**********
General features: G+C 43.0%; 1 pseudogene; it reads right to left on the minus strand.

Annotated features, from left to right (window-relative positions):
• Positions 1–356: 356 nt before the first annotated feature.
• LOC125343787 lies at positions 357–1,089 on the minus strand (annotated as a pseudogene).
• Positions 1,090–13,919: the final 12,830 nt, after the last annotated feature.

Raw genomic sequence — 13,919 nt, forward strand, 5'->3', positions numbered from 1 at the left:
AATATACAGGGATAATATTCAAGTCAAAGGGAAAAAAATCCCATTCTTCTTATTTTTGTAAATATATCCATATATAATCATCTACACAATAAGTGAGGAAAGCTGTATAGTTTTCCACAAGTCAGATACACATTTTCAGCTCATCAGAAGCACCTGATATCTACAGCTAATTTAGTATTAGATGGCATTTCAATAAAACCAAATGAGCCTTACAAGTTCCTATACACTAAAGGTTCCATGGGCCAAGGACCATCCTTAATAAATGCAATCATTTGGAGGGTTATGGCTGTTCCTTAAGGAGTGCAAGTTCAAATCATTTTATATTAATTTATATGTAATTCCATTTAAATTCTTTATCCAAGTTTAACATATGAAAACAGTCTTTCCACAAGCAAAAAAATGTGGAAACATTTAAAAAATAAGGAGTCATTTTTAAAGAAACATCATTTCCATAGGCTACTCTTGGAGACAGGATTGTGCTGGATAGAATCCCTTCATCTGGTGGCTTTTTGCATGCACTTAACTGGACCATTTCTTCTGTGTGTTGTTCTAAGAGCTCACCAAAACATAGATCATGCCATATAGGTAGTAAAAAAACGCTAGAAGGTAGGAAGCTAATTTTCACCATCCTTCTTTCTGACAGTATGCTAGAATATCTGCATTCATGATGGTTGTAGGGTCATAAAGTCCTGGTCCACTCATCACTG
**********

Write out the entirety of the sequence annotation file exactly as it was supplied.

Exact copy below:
General features: G+C 43.0%; 1 pseudogene; it reads right to left on the minus strand.

Annotated features, from left to right (window-relative positions):
• Positions 1–356: 356 nt before the first annotated feature.
• LOC125343787 lies at positions 357–1,089 on the minus strand (annotated as a pseudogene).
• Positions 1,090–13,919: the final 12,830 nt, after the last annotated feature.

Raw genomic sequence — 13,919 nt, forward strand, 5'->3', positions numbered from 1 at the left:
AATATACAGGGATAATATTCAAGTCAAAGGGAAAAAAATCCCATTCTTCTTATTTTTGTAAATATATCCATATATAATCATCTACACAATAAGTGAGGAAAGCTGTATAGTTTTCCACAAGTCAGATACACATTTTCAGCTCATCAGAAGCACCTGATATCTACAGCTAATTTAGTATTAGATGGCATTTCAATAAAACCAAATGAGCCTTACAAGTTCCTATACACTAAAGGTTCCATGGGCCAAGGACCATCCTTAATAAATGCAATCATTTGGAGGGTTATGGCTGTTCCTTAAGGAGTGCAAGTTCAAATCATTTTATATTAATTTATATGTAATTCCATTTAAATTCTTTATCCAAGTTTAACATATGAAAACAGTCTTTCCACAAGCAAAAAAATGTGGAAACATTTAAAAAATAAGGAGTCATTTTTAAAGAAACATCATTTCCATAGGCTACTCTTGGAGACAGGATTGTGCTGGATAGAATCCCTTCATCTGGTGGCTTTTTGCATGCACTTAACTGGACCATTTCTTCTGTGTGTTGTTCTAAGAGCTCACCAAAACATAGATCATGCCATATAGGTAGTAAAAAAACGCTAGAAGGTAGGAAGCTAATTTTCACCATCCTTCTTTCTGACAGTATGCTAGAATATCTGCATTCATGATGGTTGTAGGGTCATAAAGTCCTGGTCCACTCATCACTG